A mass walkout by prison staff led to the adjournment of hundreds of criminal cases at an estimated cost of more than £100,000, provisional figures show.
More than 100 prison officers at Birmingham Prison joined colleagues across the country in a protest over concerns about violence and safety in jails.
The Prison Officers Association said there's been an unprecedented decline in safety and security in prisons nationally with assaults against prison officers up 108% since 2010.
The walkout meant 285 Crown Court cases were postponed after defendants could not be brought from custody on September 14 because of protests over violence in jails.
Members of the POA, the trade union for prison staff, demonstrated to oppose working in "the most hostile environment workplace in Europe", chairman Mark Fairhurst said.
Mr Fairhurst said the figures underlined "how essential our job is to the public" and called for prison officers to be treated like other emergency services.
He said: "We're the forgotten service who work behind a big grey wall. Nobody knows what we do unless there's adverse publicity ... that's when it gets out what life for us is really like.
"But we are an essential public service which has just been highlighted by those statistics alone."
Responding to the findings, a Ministry of Justice (MoJ) spokeswoman said:
We have been clear that it was irresponsible for the POA to encourage their members to take this unlawful industrial action, which put their fellow prison officers and inmates at risk. In addition, more than £100,000 of taxpayers' money had to be spent on pushing back court hearings, meaning victims of crime faced delays to seeing justice done.
Thousands of prison staff took part in the walkout, which was called off after "meaningful engagement" with prisons minister Rory Stewart, the union said.
The figures provided by the MoJ were collated in response to a Freedom of Information request and are not classified as official statistics.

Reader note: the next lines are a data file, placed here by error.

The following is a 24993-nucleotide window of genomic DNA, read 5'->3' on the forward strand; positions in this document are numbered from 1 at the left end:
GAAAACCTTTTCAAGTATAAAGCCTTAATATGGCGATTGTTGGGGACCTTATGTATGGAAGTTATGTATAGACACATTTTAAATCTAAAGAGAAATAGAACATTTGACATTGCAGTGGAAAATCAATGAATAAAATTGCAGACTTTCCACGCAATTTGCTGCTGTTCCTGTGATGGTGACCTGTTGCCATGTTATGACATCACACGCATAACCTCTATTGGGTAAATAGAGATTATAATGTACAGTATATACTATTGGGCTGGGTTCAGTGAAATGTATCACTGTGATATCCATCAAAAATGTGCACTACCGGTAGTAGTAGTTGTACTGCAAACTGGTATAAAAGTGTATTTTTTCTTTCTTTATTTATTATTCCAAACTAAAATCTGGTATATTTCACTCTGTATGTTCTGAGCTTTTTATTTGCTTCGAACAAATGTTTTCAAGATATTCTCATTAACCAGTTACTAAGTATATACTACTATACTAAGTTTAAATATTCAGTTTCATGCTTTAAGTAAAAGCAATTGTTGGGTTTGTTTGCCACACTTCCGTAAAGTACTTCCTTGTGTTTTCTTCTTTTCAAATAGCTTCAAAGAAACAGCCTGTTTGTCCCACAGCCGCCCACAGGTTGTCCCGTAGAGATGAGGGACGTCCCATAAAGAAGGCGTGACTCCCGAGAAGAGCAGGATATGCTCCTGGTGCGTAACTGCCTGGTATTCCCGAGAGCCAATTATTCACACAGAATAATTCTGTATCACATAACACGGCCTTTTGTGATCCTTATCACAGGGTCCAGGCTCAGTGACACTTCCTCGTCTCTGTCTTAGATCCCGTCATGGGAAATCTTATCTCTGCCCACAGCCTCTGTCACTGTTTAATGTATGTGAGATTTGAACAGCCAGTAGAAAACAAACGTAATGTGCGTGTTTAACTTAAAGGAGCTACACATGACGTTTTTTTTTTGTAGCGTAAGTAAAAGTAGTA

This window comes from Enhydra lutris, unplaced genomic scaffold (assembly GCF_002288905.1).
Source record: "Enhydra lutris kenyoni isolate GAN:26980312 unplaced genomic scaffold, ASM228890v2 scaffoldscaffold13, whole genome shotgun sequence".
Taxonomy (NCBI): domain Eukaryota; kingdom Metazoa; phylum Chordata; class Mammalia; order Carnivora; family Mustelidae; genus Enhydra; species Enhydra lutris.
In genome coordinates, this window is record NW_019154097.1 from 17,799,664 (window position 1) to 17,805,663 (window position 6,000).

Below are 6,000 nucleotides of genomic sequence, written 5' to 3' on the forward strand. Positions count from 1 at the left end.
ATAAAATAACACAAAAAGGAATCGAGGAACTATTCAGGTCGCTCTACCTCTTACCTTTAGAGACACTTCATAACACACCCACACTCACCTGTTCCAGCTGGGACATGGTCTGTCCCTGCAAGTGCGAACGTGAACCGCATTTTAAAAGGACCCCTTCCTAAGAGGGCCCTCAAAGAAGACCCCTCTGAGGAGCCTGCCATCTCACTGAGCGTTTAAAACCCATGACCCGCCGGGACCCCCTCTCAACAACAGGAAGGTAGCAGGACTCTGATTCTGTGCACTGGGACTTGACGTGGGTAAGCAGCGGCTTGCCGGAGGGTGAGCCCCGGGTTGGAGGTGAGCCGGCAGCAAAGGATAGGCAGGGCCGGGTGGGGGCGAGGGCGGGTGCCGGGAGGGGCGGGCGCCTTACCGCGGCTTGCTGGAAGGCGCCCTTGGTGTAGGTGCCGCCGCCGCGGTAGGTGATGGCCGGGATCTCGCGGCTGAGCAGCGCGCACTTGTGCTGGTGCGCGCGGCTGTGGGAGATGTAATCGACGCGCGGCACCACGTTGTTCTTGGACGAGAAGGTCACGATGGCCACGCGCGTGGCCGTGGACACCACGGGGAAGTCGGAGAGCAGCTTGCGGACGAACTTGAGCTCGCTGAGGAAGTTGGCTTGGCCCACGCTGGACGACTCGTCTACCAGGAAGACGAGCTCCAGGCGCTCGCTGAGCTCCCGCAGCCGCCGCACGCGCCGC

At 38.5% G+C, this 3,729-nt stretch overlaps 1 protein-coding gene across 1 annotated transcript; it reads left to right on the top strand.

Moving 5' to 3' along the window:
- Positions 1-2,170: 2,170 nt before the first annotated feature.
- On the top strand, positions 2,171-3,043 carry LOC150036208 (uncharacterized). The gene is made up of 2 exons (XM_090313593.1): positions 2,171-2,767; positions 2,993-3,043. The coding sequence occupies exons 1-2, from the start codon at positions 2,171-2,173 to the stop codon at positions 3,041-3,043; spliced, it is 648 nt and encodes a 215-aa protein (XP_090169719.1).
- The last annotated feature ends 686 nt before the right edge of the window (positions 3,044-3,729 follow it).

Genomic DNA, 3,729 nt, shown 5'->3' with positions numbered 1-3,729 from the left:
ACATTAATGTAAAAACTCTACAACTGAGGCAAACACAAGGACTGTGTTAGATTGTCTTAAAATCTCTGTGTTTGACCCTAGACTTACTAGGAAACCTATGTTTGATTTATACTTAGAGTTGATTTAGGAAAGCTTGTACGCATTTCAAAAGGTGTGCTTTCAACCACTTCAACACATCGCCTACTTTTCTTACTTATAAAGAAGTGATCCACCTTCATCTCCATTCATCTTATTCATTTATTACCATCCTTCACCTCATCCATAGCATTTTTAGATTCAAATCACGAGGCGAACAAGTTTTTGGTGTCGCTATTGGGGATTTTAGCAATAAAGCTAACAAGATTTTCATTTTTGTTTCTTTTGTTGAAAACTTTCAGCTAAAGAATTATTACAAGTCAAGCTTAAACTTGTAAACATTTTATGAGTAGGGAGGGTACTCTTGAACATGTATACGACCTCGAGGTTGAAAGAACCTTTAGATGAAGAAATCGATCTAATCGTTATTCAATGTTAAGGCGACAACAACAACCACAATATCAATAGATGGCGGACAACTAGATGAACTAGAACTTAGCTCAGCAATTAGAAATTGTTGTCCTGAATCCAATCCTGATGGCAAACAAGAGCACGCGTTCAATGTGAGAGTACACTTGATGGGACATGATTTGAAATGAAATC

Mr Fairhurst welcomed some new measures, saying that, in the coming months, prison staff would be equipped with the PAVA incapacitant, which is similar to pepper spray, as well as rigid police-style handcuffs and new personal protection equipment.
But he said the service was struggling with high turnover of inexperienced staff owing to relatively low pay, the daily threat of violence and a retirement age of 68 as opposed to 60.
More and more of our members are getting affected by post-traumatic stress disorder (PTSD). It's incredibly high at the moment, it's terrible. Not only the environments we have to face but the self-harming and the suicides. Don't expect us to work in the most hostile environment workplace in Europe until we're 68.
Mr Fairhurst said he wanted to see airport-style security and search teams at every jail in England and Wales, and that dog units could help intercept drugs thrown over prison walls.
Standards across the prison estate have come under intense scrutiny in recent years amid a slew of highly critical reports and a deterioration in safety measures.
Chief Inspector of Prisons Peter Clarke warned staff and inmates have become "inured" to conditions unacceptable in 21st century Britain, in his annual report for 2017/18.
He highlighted how thousands of inmates are living in squalid and overcrowded cells, locked up for nearly 24 hours a day.
Official figures published in October revealed that assault and self-harm incidents were continuing to rise, both reaching new record highs.
The maximum sentence for anyone who assaults prison officers was doubled in November, from six months to one year.
The MoJ spokeswoman added: "We take prison officers' welfare seriously, which is why are spending an extra #70 million on improvements to safety, security and decency, providing officers with pepper spray, and have recruited over 4,000 new officers in the last two years."